A new breed of freelancer may be joining the independent work force: single fathers. More and more dads are receiving primary or joint custody of their children, which means they’ll need to have the sort of flexible schedule that freelancing and telecommuting allow.
Although mothers are statistically more likely to receive primary custody than fathers (79.6% of the time vs. 29.6% of the time), research from the University of Wisconsin-Madison published at the end of last year suggests that there’s a dramatic shift away from mother-only custody in favor of joint custody. The trend was first recorded in 1998, when preliminary research showed that mother-only custody agreements had dropped between 1986 and 1994 by four percent. An analysis of new data shows that joint custody has only gained momentum in the 20-odd years since — only 42% of the some 10,000 Wisconsin divorce cases reviewed were mother-only custody, while joint-custody cases were at 4%.
“Overall, the trend away from mother-only custody and toward shared custody is dramatic, representing a substantial change in the living situations of children of divorce over a relatively short period,” said lead author Maria Cancian.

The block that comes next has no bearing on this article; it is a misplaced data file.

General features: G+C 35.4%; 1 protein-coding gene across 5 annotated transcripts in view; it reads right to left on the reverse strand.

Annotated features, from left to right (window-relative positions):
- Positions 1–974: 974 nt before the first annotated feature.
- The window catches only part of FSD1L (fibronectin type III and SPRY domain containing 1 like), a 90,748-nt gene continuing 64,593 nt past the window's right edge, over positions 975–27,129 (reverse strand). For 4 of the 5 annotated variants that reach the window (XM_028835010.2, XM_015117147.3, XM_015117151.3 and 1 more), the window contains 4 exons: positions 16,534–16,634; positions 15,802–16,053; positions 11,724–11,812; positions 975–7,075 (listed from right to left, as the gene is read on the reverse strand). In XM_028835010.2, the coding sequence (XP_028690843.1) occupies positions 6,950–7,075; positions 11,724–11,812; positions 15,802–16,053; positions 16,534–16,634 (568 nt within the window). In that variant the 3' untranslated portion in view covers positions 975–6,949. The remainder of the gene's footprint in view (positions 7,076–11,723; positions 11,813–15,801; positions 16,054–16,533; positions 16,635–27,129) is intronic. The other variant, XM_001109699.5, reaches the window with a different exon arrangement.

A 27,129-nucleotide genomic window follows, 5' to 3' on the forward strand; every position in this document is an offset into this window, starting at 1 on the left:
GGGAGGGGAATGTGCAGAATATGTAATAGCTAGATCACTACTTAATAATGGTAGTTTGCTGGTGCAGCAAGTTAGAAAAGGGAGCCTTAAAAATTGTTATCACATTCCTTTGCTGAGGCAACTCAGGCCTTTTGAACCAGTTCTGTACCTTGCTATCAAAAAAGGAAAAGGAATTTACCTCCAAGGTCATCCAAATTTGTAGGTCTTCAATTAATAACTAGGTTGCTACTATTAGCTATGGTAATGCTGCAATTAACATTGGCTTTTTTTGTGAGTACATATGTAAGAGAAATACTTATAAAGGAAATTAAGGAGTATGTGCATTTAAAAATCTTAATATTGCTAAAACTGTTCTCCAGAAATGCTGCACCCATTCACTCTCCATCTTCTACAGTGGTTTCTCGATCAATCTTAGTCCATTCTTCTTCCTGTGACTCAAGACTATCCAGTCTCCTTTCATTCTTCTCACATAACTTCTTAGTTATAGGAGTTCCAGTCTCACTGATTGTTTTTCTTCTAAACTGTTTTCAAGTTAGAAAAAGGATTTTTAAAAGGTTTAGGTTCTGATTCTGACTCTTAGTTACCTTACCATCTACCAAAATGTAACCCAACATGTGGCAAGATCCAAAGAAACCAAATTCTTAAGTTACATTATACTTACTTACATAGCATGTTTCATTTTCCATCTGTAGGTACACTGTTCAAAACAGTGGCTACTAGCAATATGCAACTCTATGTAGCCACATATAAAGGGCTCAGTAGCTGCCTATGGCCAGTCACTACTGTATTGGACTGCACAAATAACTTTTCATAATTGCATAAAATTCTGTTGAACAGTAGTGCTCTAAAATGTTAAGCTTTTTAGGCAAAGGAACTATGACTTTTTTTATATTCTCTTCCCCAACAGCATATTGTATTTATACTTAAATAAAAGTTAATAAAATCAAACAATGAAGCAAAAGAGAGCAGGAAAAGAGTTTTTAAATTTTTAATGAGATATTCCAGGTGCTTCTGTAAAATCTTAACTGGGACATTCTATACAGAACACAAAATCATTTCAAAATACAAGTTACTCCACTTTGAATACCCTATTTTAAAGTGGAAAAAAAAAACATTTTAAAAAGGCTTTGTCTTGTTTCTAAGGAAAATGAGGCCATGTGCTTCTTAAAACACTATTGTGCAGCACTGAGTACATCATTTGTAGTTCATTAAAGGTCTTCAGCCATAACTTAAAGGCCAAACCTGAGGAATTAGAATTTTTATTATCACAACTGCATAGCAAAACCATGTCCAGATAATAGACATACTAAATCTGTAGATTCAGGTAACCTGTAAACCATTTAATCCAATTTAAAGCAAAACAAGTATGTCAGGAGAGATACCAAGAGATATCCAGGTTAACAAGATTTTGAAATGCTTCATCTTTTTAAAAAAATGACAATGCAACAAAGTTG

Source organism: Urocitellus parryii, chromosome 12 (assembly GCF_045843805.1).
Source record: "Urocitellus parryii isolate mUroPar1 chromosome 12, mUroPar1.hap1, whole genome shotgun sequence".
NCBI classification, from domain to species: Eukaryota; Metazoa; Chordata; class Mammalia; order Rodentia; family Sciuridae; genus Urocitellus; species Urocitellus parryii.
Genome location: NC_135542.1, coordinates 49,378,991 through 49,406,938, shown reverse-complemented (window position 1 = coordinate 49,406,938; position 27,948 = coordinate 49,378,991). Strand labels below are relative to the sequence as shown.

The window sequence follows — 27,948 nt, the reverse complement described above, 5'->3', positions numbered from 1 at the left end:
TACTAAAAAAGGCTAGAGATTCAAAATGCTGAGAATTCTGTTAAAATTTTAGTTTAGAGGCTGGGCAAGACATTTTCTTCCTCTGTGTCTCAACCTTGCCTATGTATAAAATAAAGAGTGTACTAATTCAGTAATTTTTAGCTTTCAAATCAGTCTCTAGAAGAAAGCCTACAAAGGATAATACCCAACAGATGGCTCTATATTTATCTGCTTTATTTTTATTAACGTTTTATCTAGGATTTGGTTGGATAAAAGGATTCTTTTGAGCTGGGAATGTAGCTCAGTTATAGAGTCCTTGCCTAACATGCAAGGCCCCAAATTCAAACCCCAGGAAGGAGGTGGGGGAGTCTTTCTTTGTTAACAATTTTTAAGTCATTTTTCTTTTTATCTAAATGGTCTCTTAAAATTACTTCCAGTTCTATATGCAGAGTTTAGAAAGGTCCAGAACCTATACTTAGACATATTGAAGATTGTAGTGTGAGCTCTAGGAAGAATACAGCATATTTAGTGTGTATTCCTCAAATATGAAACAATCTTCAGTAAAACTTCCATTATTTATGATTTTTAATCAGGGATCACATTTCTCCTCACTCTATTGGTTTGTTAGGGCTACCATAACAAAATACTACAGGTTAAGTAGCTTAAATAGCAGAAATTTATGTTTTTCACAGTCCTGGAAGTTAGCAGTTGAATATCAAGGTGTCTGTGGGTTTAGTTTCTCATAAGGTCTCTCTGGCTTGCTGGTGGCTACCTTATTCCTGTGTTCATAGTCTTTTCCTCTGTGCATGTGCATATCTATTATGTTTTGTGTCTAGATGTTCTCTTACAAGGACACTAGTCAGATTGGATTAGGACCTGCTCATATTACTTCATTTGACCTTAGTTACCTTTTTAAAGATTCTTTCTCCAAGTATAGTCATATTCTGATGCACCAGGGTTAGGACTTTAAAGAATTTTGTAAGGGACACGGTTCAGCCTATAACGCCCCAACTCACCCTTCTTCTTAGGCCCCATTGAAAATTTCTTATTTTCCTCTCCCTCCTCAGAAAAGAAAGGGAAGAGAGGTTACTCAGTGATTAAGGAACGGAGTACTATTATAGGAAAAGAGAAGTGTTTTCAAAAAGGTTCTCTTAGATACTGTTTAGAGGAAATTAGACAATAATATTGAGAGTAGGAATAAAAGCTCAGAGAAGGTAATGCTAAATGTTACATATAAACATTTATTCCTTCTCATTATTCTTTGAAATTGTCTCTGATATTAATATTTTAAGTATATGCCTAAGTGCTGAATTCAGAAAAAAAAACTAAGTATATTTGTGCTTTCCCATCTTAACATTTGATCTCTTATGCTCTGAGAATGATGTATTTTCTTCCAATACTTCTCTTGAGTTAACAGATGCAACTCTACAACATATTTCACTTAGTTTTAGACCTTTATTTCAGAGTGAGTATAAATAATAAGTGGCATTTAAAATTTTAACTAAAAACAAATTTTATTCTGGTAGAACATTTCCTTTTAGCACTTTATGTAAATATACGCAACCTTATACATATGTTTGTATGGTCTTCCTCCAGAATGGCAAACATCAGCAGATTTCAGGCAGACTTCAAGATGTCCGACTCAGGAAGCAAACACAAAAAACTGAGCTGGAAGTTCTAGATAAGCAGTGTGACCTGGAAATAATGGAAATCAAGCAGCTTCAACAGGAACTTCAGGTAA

What’s more, advocates in Massachusetts are pushing for a new piece of legislation that would require family court judges to consider joint custody in most divorce cases, unless a parent is deemed unfit.
However, men need to be able to rise to the rigors and challenges of single parenthood. Even though they may not be a full-time parent, they still need to be able to drop the kids off at school and pick them up, take them to doctors’ appointments, and more.
In order to meet these demands, it makes good sense that they’d enter the freelancing economy, which affords the flexible schedules and/or the telecommuting options single-parenthood needs. Freelancing can also help single-dads — and stay-at-home fathers who can’t work full time — pick up extra money, and stay current in their respective industry.
For some, freelancing may be their only option when trying to make ends meet. CNN recently reported that raising a child born in 2013 to the age of 18 will cost a middle-income couple just over $245,000. With expenses that high, any little bit could help, no matter where it comes from.